Penrose’ international career in many ways tracks that of other women employed at the ILO, and many more who moved in and out of international institutions in the post-second world war, contracted as consultants writing research papers and studies, rather than as full-time staff. Added to this, her academic career spanned newly established Middle Eastern and British economics departments. Over a period of nearly two decades, Edith developed the field institutionally and more broadly, and co-founded the Journal of Development Studies. At that time, economic journals did not publish on questions of economic development. For Edith Penrose, the point was to not only cultivate expertise regarding the economies of developing countries, but to also link knowledge about their political development to their economic development, and vice-versa. 

In the course of her academic career, Edith Penrose continued to work as an international consultant. Edith advised UNCTAD, and attended the 1972 UNCTAD conference in Santiago, where she participated in the rethinking of the relationship of ‘development’ as a ‘northern’ concept to ‘Third World’ demands for equality through trade and financing.  Penrose not only saw the world as a place bigger than any one nation, she also acknowledged theilliberal conditions of the international economic order, skewed in favour of the so-called ‘first world’. Sheintroduced these themes to economic thinking as a way of qualifying the claims and expectations surrounding economic integration. Later in her life, Penrose would critique a World Development Report for urging ‘Integration into the world economy . . . apparently in all innocence,’ ‘in the name of “liberalization”, in spite of the fact that the international economy is not particularly “liberal”. The Bretton Woods institutions and the developed industrial economies that supported them based their arguments for openness to the world economy on the fundamental assumption that the appropriate international division of labour and the realization of a country’s comparative advantage are best achieved by free market forces.’[iv]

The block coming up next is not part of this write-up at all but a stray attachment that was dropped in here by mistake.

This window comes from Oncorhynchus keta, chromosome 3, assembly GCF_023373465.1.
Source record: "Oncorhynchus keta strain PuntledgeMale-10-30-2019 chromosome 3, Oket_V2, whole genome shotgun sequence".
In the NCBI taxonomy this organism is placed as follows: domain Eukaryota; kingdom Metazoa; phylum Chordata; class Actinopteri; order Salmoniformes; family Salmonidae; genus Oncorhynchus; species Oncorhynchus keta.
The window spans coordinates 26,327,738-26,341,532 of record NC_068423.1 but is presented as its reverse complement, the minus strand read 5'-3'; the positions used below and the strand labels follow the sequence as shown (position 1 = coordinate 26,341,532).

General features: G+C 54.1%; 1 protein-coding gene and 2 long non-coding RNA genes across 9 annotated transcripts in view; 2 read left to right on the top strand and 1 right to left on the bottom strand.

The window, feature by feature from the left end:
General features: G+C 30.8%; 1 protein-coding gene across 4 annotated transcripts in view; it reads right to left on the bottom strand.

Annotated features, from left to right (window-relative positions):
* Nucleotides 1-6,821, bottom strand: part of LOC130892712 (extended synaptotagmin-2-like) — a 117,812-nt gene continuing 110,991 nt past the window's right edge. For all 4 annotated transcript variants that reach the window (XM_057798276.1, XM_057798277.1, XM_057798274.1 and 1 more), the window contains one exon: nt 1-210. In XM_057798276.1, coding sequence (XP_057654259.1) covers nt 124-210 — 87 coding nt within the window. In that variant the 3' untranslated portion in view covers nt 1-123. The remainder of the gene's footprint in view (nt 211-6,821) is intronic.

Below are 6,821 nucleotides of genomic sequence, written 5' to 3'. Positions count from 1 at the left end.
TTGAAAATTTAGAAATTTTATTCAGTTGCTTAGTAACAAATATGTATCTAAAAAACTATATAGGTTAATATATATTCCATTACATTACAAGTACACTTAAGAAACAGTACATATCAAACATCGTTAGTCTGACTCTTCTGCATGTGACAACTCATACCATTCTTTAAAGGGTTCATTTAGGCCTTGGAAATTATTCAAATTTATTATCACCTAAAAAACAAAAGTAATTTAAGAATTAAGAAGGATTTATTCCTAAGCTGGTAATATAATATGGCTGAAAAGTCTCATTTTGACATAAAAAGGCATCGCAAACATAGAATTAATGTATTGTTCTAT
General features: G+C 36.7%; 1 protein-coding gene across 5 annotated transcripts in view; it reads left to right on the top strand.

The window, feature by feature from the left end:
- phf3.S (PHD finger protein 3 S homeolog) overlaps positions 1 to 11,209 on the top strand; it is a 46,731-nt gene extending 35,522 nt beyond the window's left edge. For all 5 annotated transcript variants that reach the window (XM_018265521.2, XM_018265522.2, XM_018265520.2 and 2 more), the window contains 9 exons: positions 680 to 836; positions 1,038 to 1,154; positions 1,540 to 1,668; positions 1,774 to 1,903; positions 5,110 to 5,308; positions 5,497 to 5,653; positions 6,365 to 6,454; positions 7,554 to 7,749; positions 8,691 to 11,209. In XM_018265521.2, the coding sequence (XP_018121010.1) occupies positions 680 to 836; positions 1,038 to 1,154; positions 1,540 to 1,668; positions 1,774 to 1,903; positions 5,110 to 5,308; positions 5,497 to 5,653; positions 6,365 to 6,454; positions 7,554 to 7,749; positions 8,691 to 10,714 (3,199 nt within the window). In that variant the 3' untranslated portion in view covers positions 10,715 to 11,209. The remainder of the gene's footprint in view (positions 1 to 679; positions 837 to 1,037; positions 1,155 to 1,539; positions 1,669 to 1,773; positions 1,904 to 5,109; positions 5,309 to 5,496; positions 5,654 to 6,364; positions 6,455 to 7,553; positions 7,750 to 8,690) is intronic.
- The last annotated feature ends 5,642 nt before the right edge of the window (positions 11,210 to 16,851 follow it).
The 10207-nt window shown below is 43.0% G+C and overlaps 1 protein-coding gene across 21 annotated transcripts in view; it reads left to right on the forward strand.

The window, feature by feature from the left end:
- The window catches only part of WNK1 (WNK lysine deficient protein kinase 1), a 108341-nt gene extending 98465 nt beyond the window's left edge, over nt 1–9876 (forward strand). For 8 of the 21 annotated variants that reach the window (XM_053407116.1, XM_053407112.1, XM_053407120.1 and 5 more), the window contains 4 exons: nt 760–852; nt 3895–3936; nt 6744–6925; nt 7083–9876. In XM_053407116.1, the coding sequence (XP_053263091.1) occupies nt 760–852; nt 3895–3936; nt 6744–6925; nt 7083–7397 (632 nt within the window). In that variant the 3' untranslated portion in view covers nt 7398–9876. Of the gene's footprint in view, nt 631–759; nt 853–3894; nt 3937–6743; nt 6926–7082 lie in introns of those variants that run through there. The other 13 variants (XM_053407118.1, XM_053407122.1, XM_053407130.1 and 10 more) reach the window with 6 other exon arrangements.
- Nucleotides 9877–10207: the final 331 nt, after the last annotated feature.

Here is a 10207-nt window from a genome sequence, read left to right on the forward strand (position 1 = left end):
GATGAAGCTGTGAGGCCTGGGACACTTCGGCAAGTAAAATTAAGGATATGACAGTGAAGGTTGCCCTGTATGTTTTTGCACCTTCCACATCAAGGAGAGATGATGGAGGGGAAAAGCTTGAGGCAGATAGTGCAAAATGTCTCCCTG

[i] The biographical detail in this study is taken from a range of sources, particularly Angela Penrose, No Ordinary Woman: The Life of Edith Penrose (Oxford: Oxford University Press, 2018); see also Owens, Rietzler, Hutchings and Dunstan, Women in International Thought: Towards a New Canon? (Oxord University Press, 2022).

[ii] Christos N. Pitelis. “Globalization, Development, and History in the Work of Edith Penrose.” The Business History Review, vol. 85, no. 1, 2011, pp. 65–84. JSTOR, Accessed 24 Dec. 2022.

[iii] Cited in Penrose, No Ordinary Woman.

[iv] Ibid.

Reference anything from this site as:

Sluga, Glenda (2023) 'International Economic Thinkers-Profile: Edith Penrose', ECOINT IET Profile #1, available at: